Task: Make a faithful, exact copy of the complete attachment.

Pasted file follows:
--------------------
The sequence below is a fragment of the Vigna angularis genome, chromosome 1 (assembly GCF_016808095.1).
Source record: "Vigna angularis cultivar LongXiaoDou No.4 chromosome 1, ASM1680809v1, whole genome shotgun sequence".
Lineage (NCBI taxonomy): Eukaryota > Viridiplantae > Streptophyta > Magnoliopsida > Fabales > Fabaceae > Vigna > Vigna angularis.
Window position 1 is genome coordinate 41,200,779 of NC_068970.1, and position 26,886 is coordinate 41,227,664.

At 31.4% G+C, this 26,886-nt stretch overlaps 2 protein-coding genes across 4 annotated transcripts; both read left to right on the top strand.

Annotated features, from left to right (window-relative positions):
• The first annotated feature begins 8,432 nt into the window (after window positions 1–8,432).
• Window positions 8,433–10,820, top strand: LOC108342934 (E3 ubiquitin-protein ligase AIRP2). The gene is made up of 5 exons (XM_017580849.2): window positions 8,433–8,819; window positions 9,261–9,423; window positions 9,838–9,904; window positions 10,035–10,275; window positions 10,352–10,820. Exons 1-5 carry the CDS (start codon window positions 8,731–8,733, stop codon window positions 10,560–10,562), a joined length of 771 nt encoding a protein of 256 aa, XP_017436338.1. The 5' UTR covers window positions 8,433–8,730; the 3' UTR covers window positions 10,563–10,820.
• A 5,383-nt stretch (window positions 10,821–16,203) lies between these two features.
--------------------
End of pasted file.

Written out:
The sequence below is a fragment of the Vigna angularis genome, chromosome 1 (assembly GCF_016808095.1).
Source record: "Vigna angularis cultivar LongXiaoDou No.4 chromosome 1, ASM1680809v1, whole genome shotgun sequence".
Lineage (NCBI taxonomy): Eukaryota > Viridiplantae > Streptophyta > Magnoliopsida > Fabales > Fabaceae > Vigna > Vigna angularis.
Window position 1 is genome coordinate 41,200,779 of NC_068970.1, and position 26,886 is coordinate 41,227,664.

At 31.4% G+C, this 26,886-nt stretch overlaps 2 protein-coding genes across 4 annotated transcripts; both read left to right on the top strand.

Annotated features, from left to right (window-relative positions):
• The first annotated feature begins 8,432 nt into the window (after window positions 1–8,432).
• Window positions 8,433–10,820, top strand: LOC108342934 (E3 ubiquitin-protein ligase AIRP2). The gene is made up of 5 exons (XM_017580849.2): window positions 8,433–8,819; window positions 9,261–9,423; window positions 9,838–9,904; window positions 10,035–10,275; window positions 10,352–10,820. Exons 1-5 carry the CDS (start codon window positions 8,731–8,733, stop codon window positions 10,560–10,562), a joined length of 771 nt encoding a protein of 256 aa, XP_017436338.1. The 5' UTR covers window positions 8,433–8,730; the 3' UTR covers window positions 10,563–10,820.
• A 5,383-nt stretch (window positions 10,821–16,203) lies between these two features.